The two dominant genes Aisha Pandor inherited from her parents are the right-brained creativity of her father and the left-brained logic of her mother. An ambitious, curious, fun-loving scientist, she’s the brilliant blend of both. Pandor, 27, recently completed her PhD in human genetics at the University of Cape Town (UCT). Her thesis investigated the molecular mechanisms behind retinitis pigmentosa 17, a form of hereditary blindness, seeking a gene therapy that may also cure other hereditary diseases. In addition to organising seminars and speaking at meetings of retinal support groups, she has won numerous awards including the David and Elaine Potter Fellowship and a doctoral fellowship at the 2011 Women in Science awards. Pandor has also studied management and is working as a business analyst. It’s part of her grand plan to blend science and industry and, by commercialising it, push the boundaries of genetic research. Now that’s smart genes.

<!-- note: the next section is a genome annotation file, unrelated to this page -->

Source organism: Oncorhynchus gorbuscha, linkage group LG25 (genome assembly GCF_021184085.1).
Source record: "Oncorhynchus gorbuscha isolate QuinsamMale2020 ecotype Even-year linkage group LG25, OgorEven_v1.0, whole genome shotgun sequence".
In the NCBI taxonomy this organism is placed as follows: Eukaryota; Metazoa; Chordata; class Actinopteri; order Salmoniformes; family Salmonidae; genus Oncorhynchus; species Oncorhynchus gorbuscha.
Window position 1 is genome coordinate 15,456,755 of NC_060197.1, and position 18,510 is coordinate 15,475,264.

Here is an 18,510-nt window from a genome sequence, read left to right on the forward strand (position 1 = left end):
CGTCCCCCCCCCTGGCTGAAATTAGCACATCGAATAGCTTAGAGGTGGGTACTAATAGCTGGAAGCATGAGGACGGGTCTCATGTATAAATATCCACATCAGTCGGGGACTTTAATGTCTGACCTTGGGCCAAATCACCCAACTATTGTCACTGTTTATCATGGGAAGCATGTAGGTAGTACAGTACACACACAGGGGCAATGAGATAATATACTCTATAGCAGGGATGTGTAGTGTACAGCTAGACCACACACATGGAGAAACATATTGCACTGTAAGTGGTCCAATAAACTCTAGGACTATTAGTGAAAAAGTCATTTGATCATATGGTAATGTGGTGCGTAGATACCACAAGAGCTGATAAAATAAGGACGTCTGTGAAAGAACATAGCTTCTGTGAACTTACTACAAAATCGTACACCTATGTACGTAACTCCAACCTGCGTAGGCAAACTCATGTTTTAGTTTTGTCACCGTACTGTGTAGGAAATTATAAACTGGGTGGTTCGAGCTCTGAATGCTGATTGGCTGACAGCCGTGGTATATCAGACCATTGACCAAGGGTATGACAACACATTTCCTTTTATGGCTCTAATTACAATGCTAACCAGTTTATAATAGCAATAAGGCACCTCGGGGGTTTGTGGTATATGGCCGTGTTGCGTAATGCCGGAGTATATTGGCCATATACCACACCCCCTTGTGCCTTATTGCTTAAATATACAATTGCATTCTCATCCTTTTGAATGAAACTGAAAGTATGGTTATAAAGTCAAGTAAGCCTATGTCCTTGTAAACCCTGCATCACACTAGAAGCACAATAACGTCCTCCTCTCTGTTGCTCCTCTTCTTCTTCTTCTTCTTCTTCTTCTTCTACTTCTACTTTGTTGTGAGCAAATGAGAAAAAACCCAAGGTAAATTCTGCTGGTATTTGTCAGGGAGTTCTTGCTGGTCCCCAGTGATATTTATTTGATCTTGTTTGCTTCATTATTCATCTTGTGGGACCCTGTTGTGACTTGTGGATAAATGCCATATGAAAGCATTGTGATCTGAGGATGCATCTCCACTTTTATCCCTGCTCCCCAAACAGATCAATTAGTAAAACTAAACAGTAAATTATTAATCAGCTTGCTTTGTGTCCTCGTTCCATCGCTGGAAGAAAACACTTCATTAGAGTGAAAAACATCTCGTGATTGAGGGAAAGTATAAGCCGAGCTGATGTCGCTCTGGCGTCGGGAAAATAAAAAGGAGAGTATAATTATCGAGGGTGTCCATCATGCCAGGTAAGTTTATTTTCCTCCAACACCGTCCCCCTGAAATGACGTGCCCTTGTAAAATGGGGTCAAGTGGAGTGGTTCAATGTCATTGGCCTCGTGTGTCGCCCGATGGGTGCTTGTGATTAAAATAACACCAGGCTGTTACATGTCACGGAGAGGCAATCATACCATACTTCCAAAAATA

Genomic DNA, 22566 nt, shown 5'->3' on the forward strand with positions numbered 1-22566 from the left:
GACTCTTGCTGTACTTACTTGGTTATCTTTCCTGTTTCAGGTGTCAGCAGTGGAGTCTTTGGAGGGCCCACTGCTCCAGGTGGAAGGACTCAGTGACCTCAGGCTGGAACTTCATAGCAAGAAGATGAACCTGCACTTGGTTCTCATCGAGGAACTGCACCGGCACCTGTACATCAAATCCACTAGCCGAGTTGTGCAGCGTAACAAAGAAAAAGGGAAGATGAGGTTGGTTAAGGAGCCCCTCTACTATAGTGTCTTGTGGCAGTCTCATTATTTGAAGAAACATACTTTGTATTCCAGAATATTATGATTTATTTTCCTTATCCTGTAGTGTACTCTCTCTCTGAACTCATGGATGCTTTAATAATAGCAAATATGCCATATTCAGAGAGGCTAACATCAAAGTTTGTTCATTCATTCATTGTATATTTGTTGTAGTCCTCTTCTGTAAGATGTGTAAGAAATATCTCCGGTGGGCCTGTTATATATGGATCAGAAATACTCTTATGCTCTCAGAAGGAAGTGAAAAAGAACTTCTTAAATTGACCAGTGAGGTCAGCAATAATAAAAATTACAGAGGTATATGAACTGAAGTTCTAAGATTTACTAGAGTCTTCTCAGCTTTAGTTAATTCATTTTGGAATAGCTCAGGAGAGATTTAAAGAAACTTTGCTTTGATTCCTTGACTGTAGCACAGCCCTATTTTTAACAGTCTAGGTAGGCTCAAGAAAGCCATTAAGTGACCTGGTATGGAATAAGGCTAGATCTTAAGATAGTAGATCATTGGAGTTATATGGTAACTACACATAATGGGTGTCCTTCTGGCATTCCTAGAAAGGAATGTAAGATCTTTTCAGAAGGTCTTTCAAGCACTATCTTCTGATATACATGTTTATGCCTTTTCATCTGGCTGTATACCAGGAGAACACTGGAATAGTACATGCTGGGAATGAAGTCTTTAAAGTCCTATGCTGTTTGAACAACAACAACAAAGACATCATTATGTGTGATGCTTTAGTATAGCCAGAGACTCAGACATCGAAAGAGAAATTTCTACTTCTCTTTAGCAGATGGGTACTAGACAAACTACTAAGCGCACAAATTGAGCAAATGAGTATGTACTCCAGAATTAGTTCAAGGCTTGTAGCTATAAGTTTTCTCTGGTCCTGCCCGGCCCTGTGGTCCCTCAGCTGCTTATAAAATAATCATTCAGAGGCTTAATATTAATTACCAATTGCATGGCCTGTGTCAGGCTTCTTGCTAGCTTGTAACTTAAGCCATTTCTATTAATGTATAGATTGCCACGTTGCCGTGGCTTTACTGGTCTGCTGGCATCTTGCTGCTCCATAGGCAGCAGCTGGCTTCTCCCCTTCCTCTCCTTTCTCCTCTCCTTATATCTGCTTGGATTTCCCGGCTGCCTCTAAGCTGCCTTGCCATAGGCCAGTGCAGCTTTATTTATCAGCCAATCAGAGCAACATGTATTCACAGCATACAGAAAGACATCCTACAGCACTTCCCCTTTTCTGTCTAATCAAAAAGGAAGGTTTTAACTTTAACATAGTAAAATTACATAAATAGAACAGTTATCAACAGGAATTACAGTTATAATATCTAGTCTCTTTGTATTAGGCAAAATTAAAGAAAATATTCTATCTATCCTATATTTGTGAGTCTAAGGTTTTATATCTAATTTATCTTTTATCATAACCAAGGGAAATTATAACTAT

— Lu Larche